Two new studies yesterday showed that the median home price in the Washington area is again creeping upward after several months in which prices were stable or declining.

A national study conducted by the National Association of Realtors, a real estate trade organization, found that the median price of existing homes sold in the Washington area rose 7.4 percent, climbing from $140,500 to $150,900 in the second quarter of 1990, compared with the same period last year.

An NAR spokesman said the recent increase helped Washington-area homeowners recover some lost ground.

"We're about where we were in the third quarter of 1989, when you look at the figures," said John A. Tuccillo, NAR's chief economist, who lives here. In the past year, the median price reported by the NAR on a quarterly basis climbed from $140,500 in the second quarter of 1989 to $148,300 in the third quarter, and then dropped in the last three months of the year to $145,600. The median price -- the midpoint at which half the homes in the market cost more and half cost less -- fell again in the first quarter of 1990 to $144,700.

Meanwhile, a regional review of real estate transactions compiled by the Silver Spring-based real estate information company Rufus S. Lusk & Son Inc. found the median price of both existing and new single-family homes sold here in May 1990 rose by a narrow 1 percent, compared with the previous May, to $196,005. The median price of condominiums, Lusk said, rose by 5 percent, to $107,843, in the same May-to-May comparison.

Last month, Lusk reported that the median price of single-family homes in April 1990 had fallen 5 percent from its April 1989 level. Rufus S. Lusk III, president of the company, said the increase in May reflected the "seasonal boost of the spring market," but added that, in general, prices here continue on a sluggish course.

Lusk said the flattening of prices will cause some short-term pain but produce long-term benefits. Local governments, he said, will likely suffer some budgetary shortfalls as construction declines.

On the other hand, Lusk said, the moderation in prices will mean more renters can become homeowners; it will assist employers who have had trouble attracting workers to the area; and it will give a much-needed respite to elderly people pinched by soaring property taxes.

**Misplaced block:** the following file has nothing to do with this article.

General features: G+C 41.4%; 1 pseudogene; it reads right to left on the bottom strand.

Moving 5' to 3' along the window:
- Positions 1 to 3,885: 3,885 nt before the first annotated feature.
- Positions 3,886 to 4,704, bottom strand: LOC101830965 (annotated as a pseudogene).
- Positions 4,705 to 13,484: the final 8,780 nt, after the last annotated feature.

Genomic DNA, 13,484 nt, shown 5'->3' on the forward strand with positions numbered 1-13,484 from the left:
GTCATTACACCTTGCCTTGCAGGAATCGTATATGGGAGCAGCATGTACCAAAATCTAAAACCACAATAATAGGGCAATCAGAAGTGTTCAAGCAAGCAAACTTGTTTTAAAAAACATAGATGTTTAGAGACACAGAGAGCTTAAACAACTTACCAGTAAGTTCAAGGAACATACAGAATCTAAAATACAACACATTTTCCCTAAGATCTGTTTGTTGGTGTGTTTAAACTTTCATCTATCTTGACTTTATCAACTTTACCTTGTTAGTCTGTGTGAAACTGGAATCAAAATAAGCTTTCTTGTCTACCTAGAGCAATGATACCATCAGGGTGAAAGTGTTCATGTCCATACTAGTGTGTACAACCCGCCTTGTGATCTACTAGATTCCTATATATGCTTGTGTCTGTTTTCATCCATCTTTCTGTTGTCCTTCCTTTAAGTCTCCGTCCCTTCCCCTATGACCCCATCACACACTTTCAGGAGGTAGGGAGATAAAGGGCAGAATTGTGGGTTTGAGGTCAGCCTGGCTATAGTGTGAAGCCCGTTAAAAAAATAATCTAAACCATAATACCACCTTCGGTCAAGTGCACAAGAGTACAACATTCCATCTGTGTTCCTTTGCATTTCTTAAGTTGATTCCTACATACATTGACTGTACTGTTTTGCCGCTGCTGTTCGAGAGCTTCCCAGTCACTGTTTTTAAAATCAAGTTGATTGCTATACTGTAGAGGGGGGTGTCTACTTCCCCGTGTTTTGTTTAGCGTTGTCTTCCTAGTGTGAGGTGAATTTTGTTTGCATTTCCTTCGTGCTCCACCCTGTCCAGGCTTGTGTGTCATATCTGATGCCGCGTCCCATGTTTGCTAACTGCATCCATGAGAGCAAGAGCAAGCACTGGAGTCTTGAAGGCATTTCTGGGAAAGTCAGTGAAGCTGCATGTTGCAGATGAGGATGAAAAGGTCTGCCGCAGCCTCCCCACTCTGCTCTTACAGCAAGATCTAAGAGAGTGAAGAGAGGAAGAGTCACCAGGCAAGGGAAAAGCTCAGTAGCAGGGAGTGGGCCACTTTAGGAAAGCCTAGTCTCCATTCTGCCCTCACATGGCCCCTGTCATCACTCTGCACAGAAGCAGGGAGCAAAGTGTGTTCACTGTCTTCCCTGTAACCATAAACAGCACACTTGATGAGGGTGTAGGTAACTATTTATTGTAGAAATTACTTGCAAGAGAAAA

Spokesmen for the NAR and Lusk attributed the discrepancies in the numbers they reported to differences in their reporting methods. The NAR conducted a quarterly study that included only the sales of existing homes. Its primary source of information was the multiple listing service, which means that the sales of new homes and properties sold by their owners are generally omitted. Lusk, on the other hand, included both new and existing homes, as well as houses sold by their owners because it compiles its figures from recorded sale documents. In addition, Lusk reported a monthly, rather than quarterly, figure.

In general, both locally and nationally, the more affordable the housing market, the better it is performing. Thus, the median rose in Prince George's County from $116,740 in May 1989 to $132,143 last May, while in higher-priced Arlington County, the median dropped from $244,129 to $225,683, according to Lusk.

Nationally, price appreciation has cooled in many areas that were previously super-heated, such as the coastal areas of California and New York City, the Realtors survey showed. In California, for example, prices declined by 0.5 percent in Los Angeles, dropping from $218,000 to $216,900. The free-fall continues in the New York City area, where prices fell 8.8 percent in affluent Bergen/Passaic areas, dropping from $212,300 to $193,600.

Elsewhere in the country, in areas where prices have been lower, appreciation is occurring at a rapid pace. Seattle/Tacoma had the nation's highest appreciation rate, with the median price climbing 35.3 percent in the second quarter to $147,600. About the only market that remains locked in a continuing hyper-charged pace is Honolulu, where the median price hit $345,000 in the second quarter, up 33.2 percent from the year-earlier period. .